Huge fire rips through France's Grande-Synthe migrant camp
A huge fire tore through the Grande-Synthe migrant camp outside the northern French city of Dunkirk late on Monday, reducing it to "a heap of ashes," the regional chief said.
Firefighters said at least 10 people had been injured in the blaze at the camp, which, by the end of March, was home to some 1,500 people living in closely packed wooden huts.
"There is nothing left but a heap of ashes," Michel Lalande, prefect of France's Nord region, told reporters at the scene, as firefighters continued to battle the flames.
"It will be impossible to put the huts back where they were before."
Lalande said the blaze had been started after a fight on Monday afternoon between Afghans and Kurds at the camp that had left six injured with knife wounds.
A massive plume of smoke rose from the camp into the night sky and was visible from several kilometres away.
French officials had said in mid-March that security forces were planning to start dismantling the camp following clashes at the site.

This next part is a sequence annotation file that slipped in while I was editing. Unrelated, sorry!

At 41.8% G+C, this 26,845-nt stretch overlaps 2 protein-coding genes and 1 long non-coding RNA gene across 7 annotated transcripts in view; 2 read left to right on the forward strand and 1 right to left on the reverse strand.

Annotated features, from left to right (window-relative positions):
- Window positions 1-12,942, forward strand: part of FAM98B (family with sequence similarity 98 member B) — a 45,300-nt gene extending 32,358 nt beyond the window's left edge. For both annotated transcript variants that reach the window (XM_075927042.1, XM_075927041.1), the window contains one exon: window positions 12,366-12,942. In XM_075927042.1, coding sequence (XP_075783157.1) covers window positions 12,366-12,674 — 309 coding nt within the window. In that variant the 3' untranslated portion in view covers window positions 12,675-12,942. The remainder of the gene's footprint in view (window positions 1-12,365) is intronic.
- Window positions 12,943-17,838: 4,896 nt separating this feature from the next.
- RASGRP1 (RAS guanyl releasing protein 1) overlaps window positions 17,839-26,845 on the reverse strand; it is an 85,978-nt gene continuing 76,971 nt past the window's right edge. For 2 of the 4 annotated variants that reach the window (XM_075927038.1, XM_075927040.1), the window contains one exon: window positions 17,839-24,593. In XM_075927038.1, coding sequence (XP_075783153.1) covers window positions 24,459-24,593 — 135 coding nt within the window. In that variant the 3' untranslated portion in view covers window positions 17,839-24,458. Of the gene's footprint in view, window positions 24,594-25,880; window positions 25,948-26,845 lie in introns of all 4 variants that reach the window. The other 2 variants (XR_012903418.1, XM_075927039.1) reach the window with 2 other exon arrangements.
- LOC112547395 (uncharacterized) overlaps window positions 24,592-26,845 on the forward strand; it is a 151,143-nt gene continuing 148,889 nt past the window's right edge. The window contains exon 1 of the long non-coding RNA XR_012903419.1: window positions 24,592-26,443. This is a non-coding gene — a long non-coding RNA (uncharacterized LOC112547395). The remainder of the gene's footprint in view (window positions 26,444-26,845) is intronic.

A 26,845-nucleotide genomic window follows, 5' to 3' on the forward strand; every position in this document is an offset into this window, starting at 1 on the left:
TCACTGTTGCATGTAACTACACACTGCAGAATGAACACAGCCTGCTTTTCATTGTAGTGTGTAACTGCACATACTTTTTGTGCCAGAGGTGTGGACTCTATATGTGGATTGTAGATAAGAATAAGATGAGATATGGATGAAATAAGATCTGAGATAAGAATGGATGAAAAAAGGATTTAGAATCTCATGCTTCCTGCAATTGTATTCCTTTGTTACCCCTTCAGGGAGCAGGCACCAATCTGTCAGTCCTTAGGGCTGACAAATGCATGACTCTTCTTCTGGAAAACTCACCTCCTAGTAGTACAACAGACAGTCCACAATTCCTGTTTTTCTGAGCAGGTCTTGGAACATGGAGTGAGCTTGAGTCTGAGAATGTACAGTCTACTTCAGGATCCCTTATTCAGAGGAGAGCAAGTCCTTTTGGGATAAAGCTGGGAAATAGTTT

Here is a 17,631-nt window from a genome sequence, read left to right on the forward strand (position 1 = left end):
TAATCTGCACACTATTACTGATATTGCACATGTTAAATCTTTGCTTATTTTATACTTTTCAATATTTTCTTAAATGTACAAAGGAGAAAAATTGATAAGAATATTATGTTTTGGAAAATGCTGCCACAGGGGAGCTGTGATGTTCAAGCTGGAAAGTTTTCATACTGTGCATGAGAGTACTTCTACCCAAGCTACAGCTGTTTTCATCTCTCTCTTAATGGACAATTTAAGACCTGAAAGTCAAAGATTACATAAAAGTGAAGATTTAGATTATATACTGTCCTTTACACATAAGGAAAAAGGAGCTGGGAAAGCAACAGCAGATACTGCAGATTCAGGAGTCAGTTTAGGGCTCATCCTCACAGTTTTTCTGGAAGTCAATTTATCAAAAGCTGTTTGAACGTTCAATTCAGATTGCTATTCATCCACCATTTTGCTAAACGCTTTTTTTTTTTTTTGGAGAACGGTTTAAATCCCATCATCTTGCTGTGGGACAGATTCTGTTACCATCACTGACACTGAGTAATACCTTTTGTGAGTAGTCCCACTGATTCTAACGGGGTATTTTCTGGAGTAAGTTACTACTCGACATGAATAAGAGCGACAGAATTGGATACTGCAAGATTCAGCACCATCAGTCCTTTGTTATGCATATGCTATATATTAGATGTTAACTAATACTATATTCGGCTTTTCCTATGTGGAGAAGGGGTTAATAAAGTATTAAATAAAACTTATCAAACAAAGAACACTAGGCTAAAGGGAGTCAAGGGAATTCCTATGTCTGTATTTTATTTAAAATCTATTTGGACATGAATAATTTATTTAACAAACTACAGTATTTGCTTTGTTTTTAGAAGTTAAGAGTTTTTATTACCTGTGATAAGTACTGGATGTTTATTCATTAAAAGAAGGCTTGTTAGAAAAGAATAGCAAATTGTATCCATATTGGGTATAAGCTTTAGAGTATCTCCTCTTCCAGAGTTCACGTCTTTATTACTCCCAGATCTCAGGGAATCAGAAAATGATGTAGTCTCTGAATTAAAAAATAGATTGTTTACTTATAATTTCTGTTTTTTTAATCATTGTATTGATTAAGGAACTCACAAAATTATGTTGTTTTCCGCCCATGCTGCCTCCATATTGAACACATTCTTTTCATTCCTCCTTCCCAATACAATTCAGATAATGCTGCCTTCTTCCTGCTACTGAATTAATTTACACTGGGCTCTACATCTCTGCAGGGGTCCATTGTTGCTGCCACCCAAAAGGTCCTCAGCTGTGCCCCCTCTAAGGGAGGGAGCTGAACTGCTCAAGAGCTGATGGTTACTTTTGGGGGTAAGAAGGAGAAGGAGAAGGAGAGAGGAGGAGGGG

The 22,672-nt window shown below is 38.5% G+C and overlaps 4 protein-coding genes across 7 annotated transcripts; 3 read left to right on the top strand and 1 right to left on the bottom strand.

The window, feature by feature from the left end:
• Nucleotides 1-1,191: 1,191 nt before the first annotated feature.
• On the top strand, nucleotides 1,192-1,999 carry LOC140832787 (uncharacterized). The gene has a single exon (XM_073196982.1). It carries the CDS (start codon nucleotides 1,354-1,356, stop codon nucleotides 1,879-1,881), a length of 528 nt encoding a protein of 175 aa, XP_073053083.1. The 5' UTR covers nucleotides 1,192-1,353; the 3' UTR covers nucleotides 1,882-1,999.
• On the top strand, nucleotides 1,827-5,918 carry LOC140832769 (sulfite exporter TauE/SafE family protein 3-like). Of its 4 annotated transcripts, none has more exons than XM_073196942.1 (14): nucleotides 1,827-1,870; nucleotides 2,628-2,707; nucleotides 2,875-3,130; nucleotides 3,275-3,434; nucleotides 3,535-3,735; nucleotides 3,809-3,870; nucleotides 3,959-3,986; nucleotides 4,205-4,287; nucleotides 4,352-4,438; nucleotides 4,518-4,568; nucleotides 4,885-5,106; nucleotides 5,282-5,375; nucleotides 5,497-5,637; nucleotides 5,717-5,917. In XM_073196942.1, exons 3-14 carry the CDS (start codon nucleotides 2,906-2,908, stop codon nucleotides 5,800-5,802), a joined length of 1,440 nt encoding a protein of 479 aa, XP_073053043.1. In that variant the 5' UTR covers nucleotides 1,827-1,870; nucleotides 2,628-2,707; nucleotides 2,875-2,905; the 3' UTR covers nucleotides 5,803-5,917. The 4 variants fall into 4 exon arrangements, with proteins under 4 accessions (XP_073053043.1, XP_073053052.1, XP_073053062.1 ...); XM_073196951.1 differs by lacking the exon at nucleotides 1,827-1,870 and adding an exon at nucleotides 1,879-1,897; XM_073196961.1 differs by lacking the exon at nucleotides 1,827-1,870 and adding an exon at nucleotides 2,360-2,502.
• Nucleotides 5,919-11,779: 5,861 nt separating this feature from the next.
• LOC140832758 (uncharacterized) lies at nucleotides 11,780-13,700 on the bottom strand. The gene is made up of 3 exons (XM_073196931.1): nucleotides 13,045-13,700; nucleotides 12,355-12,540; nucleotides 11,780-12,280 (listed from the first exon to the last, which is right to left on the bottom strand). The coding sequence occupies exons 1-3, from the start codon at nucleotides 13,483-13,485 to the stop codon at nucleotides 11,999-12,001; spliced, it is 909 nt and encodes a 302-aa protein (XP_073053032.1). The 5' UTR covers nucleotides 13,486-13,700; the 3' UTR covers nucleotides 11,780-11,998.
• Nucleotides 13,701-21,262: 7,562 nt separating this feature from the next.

The population of the Grande-Synthe camp has swelled since the destruction last October of the squalid "Jungle" camp near Calais, about 40 kilometres away.
For more than a decade, France's northern coast has been a magnet for refugees and migrants trying to reach Britain, with French authorities repeatedly tearing down camps in the region.
Migrants gather along the northern coast in France seeking to break into trucks heading to Britain or pay smugglers to help them get across the Channel.
There have been several violent incidents at the Grande-Synthe camp, with police intervening last month after five men were injured in a fight. Another man was stabbed in November.